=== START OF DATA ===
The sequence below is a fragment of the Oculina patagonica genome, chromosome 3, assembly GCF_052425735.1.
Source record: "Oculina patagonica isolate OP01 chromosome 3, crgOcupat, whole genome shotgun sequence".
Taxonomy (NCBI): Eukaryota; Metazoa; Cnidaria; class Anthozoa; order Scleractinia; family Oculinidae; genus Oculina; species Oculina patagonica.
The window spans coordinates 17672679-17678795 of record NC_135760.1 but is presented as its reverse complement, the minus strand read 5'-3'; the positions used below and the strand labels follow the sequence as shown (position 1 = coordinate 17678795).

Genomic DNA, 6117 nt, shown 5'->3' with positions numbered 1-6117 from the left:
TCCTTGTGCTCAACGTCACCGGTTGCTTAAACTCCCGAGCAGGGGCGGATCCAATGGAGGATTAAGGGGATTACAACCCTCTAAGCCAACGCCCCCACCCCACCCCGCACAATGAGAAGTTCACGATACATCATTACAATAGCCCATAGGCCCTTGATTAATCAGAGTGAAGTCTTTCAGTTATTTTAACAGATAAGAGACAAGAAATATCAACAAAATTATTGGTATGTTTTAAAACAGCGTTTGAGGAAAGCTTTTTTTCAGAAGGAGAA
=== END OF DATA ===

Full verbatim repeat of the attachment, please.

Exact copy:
The sequence below is a fragment of the Oculina patagonica genome, chromosome 3, assembly GCF_052425735.1.
Source record: "Oculina patagonica isolate OP01 chromosome 3, crgOcupat, whole genome shotgun sequence".
Taxonomy (NCBI): Eukaryota; Metazoa; Cnidaria; class Anthozoa; order Scleractinia; family Oculinidae; genus Oculina; species Oculina patagonica.
The window spans coordinates 17672679-17678795 of record NC_135760.1 but is presented as its reverse complement, the minus strand read 5'-3'; the positions used below and the strand labels follow the sequence as shown (position 1 = coordinate 17678795).

Genomic DNA, 6117 nt, shown 5'->3' with positions numbered 1-6117 from the left:
TCCTTGTGCTCAACGTCACCGGTTGCTTAAACTCCCGAGCAGGGGCGGATCCAATGGAGGATTAAGGGGATTACAACCCTCTAAGCCAACGCCCCCACCCCACCCCGCACAATGAGAAGTTCACGATACATCATTACAATAGCCCATAGGCCCTTGATTAATCAGAGTGAAGTCTTTCAGTTATTTTAACAGATAAGAGACAAGAAATATCAACAAAATTATTGGTATGTTTTAAAACAGCGTTTGAGGAAAGCTTTTTTTCAGAAGGAGAA